Concerted attempt needed to resolve Rohingya crisis

Mohammad Amjad Hossain
THE Rohingya Muslims of Myanmar have been residing for centuries along with the Rakhines in Arakan, now Known as Rakhine state whereas plenty of satellite photos clearly indicate Myanmar’s security forces have burned scores of villages, beheading men, raping women and killing children ruthlessly. In some places, Buddhist militia and mobs have joined in the attacks against Rohingya ethnic minority who are not recorded in the list of ethnic minorities in Myanmar during the reign of Gen. Ne Win.
An estimated 700,000 Rohingya people have fled to Bangladesh since 25 August 2017, to avoid ethnic and religious persecution by Myanmar’s security forces. There are more 300,000 Rohingyas living in Bangladesh who fled in earlier violence from the Burmese government over the last three decades.
United Nations described it as “textbook example of ethnic cleansing”. Now ARSA has been termed as terrorist organization whereas many armed groups are operating in Burma against Tatmadaw for a long time since 1962 to protest against declaring Burma a Buddhist state by General Ne Win of Tatmadaw.
Who are the Rohingyas: Shams al-Din Ghazi
Rohingya minority community in Myanmar are in fact admixture of early Arab, Persian, Turks and Mughals traders but populations reportedly had been driven back and forth from Arakan several times since 1700’s to Chittagong in particular of Bengal. Arakan old coin dated back to 15th century minted by Shams al-Din Ghazi, Sultan of Bengal. During British colonial rule of Burma from 1824 to 1948 many Muslims in what is now India and Bangladesh relocated to Burma to work and absorbed into the Rohingya.
Historically, Tatmadaw was formed in collaboration of Imperial Japanese army during 1942 to 1945 when Burma was occupied by Japan and had assisted formation of Tatmadaw Independence army to become independence from the British while Aung San, father of Suu Kyi, had formed ant-fascist organization in 1945 and sought help of the British to drive out Japanese and finally won independence in cooperation with the British in 1948. During second world war Rohingya extended support to the British while Burmese nationalists supported Japanese. Seed of animosity planted during Second World War between Rohingya and Burmese nationalists. However, the British did not keep their reported promise a separate state for Rohingya. Burmese military has continuously applying and using all tactics, strategist of fascist Imperial Japanese until now. Historically, Chittagong was occupied by King Min Bin of Arakan from 1546 to 1547 while Mughal took back in 1660 from Arakan King.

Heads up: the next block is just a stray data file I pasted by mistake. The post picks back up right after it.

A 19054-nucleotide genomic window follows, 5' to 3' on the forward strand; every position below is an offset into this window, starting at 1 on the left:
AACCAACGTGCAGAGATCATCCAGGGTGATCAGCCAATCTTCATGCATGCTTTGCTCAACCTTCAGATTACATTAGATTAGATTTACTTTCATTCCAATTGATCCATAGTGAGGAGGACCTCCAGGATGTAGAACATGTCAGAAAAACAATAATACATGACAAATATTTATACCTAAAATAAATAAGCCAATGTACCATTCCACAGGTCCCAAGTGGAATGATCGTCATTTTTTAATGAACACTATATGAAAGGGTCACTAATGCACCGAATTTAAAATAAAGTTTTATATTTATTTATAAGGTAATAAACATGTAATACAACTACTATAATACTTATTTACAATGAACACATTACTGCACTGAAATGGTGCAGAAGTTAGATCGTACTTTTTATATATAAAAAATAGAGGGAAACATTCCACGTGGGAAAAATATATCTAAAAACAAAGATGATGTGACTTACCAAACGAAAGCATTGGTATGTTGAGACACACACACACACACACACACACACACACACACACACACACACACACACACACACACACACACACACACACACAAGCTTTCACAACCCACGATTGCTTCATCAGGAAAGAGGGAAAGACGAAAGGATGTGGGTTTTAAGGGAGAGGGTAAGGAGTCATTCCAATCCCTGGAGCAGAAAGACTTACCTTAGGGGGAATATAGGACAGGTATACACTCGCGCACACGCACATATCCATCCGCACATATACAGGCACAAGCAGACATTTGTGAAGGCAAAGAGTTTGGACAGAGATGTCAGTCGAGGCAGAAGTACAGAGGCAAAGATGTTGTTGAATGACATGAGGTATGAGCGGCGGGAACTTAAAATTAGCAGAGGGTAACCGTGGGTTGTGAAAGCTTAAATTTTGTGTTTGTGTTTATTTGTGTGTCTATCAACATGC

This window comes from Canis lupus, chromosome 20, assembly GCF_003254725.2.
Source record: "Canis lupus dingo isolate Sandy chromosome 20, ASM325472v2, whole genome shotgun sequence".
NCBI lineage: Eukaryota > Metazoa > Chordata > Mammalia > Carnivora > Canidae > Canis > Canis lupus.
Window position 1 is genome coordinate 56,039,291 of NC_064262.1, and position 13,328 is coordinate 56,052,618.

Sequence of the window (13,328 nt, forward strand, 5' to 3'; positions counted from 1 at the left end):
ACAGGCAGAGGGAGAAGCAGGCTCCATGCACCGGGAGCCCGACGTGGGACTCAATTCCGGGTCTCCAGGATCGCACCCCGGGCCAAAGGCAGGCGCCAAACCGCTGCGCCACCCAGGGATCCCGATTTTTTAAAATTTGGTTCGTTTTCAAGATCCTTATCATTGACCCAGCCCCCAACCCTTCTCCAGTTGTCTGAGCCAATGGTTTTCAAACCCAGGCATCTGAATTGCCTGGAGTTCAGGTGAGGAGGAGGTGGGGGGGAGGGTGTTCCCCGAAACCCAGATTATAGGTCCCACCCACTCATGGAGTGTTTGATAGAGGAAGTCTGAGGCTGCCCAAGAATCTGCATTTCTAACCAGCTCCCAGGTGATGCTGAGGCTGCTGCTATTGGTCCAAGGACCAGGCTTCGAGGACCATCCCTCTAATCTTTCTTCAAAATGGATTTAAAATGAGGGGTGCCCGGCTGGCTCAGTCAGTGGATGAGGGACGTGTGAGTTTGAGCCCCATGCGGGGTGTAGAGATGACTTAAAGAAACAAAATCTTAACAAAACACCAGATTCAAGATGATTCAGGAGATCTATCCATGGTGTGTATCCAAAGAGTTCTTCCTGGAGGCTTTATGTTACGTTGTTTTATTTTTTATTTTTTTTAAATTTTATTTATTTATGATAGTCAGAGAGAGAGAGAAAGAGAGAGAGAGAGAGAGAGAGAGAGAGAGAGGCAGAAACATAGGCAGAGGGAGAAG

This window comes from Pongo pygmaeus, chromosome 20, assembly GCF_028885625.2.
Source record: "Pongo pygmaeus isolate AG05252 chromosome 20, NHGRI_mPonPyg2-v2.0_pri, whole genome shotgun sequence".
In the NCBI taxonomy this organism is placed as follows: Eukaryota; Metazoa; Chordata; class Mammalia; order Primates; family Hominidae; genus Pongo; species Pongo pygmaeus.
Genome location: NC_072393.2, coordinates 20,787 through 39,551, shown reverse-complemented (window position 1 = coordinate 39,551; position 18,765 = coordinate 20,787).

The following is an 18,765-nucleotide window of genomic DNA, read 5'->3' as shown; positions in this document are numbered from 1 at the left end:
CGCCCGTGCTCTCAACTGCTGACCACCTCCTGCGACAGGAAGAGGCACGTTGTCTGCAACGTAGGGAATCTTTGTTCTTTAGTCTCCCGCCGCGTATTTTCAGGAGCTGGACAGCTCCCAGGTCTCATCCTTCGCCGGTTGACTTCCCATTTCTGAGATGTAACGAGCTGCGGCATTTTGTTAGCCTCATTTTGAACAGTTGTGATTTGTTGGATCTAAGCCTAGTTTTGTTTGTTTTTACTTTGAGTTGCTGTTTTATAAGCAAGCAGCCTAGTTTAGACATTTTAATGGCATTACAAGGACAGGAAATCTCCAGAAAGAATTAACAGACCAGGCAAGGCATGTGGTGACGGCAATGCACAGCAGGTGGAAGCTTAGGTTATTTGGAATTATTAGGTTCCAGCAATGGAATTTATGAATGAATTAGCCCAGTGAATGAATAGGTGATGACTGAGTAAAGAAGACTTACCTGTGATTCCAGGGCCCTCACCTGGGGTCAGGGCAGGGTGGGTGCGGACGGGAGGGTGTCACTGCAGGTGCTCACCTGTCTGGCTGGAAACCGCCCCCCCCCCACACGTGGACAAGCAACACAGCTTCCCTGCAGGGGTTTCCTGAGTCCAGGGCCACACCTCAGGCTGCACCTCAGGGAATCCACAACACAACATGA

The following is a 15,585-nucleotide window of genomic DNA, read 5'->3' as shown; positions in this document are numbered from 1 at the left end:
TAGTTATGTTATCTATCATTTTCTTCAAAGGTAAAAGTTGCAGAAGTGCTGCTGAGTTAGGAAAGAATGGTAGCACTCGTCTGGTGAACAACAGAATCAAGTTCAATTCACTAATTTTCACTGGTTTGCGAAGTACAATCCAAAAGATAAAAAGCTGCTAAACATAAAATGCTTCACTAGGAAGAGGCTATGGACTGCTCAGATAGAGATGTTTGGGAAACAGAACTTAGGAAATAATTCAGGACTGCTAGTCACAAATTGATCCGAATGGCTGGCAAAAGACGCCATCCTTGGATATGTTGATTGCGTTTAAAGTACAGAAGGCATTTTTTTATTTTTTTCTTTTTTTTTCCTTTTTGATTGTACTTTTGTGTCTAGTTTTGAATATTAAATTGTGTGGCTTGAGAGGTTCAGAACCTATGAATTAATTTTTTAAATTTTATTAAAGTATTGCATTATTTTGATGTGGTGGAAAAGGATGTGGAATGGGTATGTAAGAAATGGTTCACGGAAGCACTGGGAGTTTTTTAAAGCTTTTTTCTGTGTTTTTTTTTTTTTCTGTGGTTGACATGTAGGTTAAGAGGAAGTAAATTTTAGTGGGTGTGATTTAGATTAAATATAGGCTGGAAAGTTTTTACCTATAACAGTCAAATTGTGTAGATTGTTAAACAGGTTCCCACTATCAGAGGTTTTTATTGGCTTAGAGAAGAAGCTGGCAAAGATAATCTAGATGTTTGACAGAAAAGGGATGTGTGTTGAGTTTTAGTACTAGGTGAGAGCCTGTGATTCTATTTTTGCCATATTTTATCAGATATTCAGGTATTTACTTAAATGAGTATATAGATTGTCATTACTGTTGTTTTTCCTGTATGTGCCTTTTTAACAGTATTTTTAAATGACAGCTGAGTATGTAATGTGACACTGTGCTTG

Industrialist A.K.Khan’s father-in-law
The language of Rohingya is close to Chittagonian dialect which this writer does not understand when faced with exodus of Rohingya in Cox’s Bazar camps in 1992. This writer was on a visit with newly recruited foreign service officers. Many Muslim familes during British rule established themselves as business magnates in Burma. Father-in-law of Industrialist A.K.Khan settled in Burma. Abul Bari Choudhury, father-in-law of A.K.Khan, who established rice mill and founded the Burma Steam Navigation company whose share holder was this writer’s father Mohammad Akbor Hossain (deceased) who served in Accountant General Office of the British in Rangoon from 1940 and transferred to Shimla in India after Japanese occupied Burma. This writer’s one of the aunties was a Burmese Muslim woman.
The capital of Rakhine state Sittwe, is now having deep sea port being built with the help of Indian government and the area is set for economic growth, while China, another country bordering with Myanmar, a transnational pipe line is built by China National Petroleum Company connecting Sittwe to Kunming of China.
Japan, on the other hand, has invested in Myanmar designed to upgrade infrastructure there to contain Chinese influence on Myanmar. Being largest donor country Japan in fact exempted hundred billions of Yen worth of debt to Myanmar in the face of democratic process since first and fair election on 8 November of 2015.
Collaboration with Malaysia and Indonesia needed
International outcry would not resolve Rohingya crisis. A concerted attempt needs to be taken by Bangladesh government in particular in collaboration with Malaysia and Indonesia to put pressure of China, Japan and India to impress upon Chief of armed forces of Myanmar to rehabilitate Rohingya in Myanmar. Myanmar armed forces control the administration which was intended to bring dishonour to Aung San Suu Kyi.In this process they are successful indeed. Any deviation in dealing with Rohingya minority without concurrence of Tatmadaw will bring down fall of Aung San Suu Kyi.